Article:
As we head into the cave (this article's feature photo), I am struck by its un-cavelike appearance. Chandeliers hang from the ceiling and silver candelabras are spaced along the walls. The patterned brick wall is embellished with thick, white crown moldings, and the stone floor features a polished pattern. Lining the walls of the cave are the tasting barrels. At our first stop inside, our guide takes out his wine thief (a glass tube shaped like the bottom of a turkey baster), uncorks the bung plug (the name for a wine barrel cork), and dips the wine thief into the barrel to extract some of their aptly named Cave Blend. Our guide says this is the only wine they currently have bottled that you can take away with you today (anything else we taste you order and have shipped once it is read to be bottled). The wine is awesome, one of the best I've had our entire trip, and we immediate decide that some of this is coming home with us. (It's the cheapest wine we taste, so we can afford this one without breaking the bank, and we still have two slots left in our travel box--how could we not fill the entire space!)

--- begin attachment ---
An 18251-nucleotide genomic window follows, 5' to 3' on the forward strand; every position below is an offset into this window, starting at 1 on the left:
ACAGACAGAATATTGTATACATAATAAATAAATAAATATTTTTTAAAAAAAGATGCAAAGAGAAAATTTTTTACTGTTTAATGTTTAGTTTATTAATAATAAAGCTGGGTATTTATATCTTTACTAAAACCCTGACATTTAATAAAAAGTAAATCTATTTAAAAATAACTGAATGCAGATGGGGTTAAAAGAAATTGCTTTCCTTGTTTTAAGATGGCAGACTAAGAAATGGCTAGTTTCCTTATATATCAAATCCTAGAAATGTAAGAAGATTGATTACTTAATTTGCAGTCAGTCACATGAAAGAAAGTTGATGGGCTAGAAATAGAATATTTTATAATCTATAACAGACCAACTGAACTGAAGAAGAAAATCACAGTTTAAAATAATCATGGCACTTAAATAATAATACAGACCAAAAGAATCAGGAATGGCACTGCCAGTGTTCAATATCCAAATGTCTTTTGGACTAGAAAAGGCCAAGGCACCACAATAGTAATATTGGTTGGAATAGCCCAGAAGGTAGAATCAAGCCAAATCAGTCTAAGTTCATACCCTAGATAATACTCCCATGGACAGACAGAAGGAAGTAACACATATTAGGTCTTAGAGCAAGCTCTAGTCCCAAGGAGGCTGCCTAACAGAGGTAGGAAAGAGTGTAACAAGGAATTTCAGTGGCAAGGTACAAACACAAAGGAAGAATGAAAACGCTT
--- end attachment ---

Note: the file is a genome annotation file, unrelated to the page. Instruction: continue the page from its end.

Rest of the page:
If I was impressed with the first wine we tasted, the next is even better, and the next and the next. I, fact, I do not taste one wine I don't like at Del Dotto. All of their red blends are amazing. (Del Dotto is known for its red wines and the majority of what they produce is red.) Our guide explains to us the differences between the types of oak use for the barrels (American vs. French), the level of char on the inside of the barrel, and how that all affects the taste of the wine. We get the unique experience of tasting American oak side-by-side with French (I apparently prefer French) and also a light char vs a darker char separately. The blends are otherwise the same, so it is a true comparison of the oak and char variations. This is just some of what is so original about Del Dotto.